Kentucky lawmakers advanced a sweeping crime bill that would require tougher sentences for many offenses, including a “three-strikes” penalty that would put felons behind bars for life after committing their third violent act.

House Bill 5, whose lead sponsor is Republican Rep. Jared Bauman, passed by a 74-22 vote on Thursday and now heads to the GOP-led Senate. 

“With this bill, House Bill 5, we are reasserting some basic and simple truths,” Bauman said. “That there is a right and wrong, and that criminals are accountable for their actions, not society. And that society has the right to protect itself from the criminal element.”

While the bill suggests imposing harsher penalties for a handful of crimes from vandalism to attempted murder, the key component is the “three-strikes” provision, since it would place those who have committed their third violent felony in jail permanently.


“If someone has committed three violent crimes and they’re incarcerated and can’t get back out, they’re not going to commit another violent crime,” Rep. John Blanton said. “That’s a fact.”

Other key elements of the bill include: limiting bail payments by charitable bail organizations, cracking down on fentanyl distribution that results in a death, designating the murder of a first responder in the line of duty as a crime punishable by death, and requiring those convicted of carjacking to serve at least 85% of their sentence before being released on probation or parole.

Early release would also be prevented for offenders who possessed a firearm as a convicted felon or while on probation or parole, or if they knew the firearm was stolen; and tougher sentences would be imposed on adults who use minors as criminal accomplices.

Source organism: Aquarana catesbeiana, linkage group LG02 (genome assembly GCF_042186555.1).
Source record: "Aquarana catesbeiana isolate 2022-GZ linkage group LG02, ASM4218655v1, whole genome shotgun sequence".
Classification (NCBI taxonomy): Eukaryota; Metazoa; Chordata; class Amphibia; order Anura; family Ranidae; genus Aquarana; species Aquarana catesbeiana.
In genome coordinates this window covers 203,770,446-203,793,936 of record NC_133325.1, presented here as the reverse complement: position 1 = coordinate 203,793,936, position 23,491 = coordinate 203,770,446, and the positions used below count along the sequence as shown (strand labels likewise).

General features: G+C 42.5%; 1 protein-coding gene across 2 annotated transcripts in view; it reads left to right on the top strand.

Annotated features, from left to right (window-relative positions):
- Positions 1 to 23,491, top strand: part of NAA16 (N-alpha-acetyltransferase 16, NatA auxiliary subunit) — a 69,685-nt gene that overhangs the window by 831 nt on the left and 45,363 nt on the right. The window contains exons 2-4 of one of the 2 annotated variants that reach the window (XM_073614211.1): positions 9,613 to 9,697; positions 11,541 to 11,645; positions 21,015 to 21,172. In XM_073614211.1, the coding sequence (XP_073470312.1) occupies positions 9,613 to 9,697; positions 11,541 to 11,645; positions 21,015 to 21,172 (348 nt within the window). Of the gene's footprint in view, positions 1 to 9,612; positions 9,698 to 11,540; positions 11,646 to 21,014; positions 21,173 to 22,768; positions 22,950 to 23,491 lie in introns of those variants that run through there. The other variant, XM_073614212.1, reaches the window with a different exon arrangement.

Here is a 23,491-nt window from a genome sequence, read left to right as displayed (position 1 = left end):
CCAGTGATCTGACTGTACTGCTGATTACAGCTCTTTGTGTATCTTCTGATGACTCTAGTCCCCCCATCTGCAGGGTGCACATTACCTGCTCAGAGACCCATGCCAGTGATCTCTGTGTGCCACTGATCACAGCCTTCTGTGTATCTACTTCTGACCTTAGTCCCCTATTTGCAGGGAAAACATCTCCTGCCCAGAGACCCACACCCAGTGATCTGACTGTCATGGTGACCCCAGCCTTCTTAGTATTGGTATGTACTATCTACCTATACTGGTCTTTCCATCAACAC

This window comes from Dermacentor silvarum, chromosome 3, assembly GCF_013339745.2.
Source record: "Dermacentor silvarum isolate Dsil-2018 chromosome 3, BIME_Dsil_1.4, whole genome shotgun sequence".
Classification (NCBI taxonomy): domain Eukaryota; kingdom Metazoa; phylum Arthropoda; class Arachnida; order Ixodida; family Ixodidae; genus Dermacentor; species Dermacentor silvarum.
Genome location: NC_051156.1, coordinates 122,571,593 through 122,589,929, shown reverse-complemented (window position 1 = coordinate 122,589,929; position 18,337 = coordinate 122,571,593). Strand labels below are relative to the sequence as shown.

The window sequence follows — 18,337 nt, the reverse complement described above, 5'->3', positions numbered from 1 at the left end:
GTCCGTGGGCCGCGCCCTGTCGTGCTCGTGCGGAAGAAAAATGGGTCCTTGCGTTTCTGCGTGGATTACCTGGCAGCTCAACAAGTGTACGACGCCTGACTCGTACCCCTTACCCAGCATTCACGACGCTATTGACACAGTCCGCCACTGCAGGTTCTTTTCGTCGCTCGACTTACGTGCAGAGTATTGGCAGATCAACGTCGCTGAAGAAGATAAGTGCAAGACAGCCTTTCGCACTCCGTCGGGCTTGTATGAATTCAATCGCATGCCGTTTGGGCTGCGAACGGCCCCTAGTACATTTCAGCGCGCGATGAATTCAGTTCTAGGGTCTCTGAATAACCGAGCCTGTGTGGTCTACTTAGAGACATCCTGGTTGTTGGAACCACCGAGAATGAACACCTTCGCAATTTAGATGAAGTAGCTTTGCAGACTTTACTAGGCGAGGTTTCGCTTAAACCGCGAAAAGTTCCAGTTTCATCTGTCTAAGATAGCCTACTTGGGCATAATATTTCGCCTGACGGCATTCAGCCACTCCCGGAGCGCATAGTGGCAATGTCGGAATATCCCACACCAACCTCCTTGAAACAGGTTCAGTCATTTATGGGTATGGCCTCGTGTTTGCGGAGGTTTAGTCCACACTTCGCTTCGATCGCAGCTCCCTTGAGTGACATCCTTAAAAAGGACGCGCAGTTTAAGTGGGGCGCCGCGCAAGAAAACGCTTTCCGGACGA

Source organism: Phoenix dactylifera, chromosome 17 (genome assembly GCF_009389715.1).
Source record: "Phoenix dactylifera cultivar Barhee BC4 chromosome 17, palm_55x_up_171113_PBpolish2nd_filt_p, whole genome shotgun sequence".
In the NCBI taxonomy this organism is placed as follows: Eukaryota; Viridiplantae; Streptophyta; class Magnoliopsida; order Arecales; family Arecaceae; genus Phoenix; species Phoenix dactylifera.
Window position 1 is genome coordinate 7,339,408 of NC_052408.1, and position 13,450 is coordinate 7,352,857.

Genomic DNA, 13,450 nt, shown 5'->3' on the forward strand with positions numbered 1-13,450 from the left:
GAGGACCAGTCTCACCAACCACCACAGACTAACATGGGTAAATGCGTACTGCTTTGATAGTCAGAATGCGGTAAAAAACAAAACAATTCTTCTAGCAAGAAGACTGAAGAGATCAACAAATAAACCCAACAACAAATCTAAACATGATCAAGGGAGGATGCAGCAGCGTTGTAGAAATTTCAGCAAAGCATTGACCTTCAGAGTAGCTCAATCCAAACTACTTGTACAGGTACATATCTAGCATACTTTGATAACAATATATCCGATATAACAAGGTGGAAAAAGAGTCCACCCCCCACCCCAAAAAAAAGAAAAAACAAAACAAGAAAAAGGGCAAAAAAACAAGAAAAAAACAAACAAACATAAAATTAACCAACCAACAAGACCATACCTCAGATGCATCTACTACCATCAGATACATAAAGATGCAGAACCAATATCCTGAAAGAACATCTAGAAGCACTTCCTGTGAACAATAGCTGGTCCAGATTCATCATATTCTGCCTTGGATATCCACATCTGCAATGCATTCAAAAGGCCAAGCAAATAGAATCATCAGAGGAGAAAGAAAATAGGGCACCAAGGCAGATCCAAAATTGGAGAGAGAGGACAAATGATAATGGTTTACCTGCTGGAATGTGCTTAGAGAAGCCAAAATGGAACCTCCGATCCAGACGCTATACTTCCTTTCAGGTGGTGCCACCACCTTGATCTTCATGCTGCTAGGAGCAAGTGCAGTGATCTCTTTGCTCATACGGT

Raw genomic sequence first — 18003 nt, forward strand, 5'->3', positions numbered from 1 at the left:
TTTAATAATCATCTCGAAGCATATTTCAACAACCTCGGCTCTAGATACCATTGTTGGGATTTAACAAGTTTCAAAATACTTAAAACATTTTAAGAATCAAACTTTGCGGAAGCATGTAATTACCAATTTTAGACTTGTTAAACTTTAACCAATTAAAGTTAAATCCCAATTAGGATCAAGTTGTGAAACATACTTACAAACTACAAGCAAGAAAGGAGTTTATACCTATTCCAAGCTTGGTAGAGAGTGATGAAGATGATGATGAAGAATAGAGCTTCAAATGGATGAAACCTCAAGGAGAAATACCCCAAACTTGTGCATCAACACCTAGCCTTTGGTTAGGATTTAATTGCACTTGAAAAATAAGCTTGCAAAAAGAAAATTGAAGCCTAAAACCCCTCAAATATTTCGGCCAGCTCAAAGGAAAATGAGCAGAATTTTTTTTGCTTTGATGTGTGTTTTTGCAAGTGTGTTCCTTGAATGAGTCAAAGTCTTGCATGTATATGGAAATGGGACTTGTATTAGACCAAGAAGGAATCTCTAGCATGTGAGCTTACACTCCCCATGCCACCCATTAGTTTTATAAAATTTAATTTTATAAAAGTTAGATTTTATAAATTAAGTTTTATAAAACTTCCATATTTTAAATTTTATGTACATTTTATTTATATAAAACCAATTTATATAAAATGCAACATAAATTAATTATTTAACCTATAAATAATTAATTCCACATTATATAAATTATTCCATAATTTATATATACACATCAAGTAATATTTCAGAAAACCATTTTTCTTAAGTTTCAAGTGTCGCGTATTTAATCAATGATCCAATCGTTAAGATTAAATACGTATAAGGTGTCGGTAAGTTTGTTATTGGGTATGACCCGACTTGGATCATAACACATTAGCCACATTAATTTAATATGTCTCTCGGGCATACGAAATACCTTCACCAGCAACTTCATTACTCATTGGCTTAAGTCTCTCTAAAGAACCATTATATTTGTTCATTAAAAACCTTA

Under the measure, employees and business owners would be offered criminal immunity in cases where they had to use a “reasonable amount of force” against thieves or in protection of themselves or the business.

The bill also aims to ban street camping and allows local governments to designate temporary camping locations for those who are homeless.

House representatives debated the bill for about three hours, according to The Associated Press. 

Supporters described it as an overdue policy shift that focuses on holding criminals accountable for their actions, while opponents claimed it would put more people behind bars and cause additional unknown costs.

Opponents also said the bill overreaches and doesn’t address what leads people to commit crimes.

“We do have about 20 different bills that have been crammed into one,” Democratic Rep. Sarah Stalker said. “Why we’re doing a rinse and repeat of this failed attempt from the ’90s is unclear to me.”

The Associated Press contributed to this report.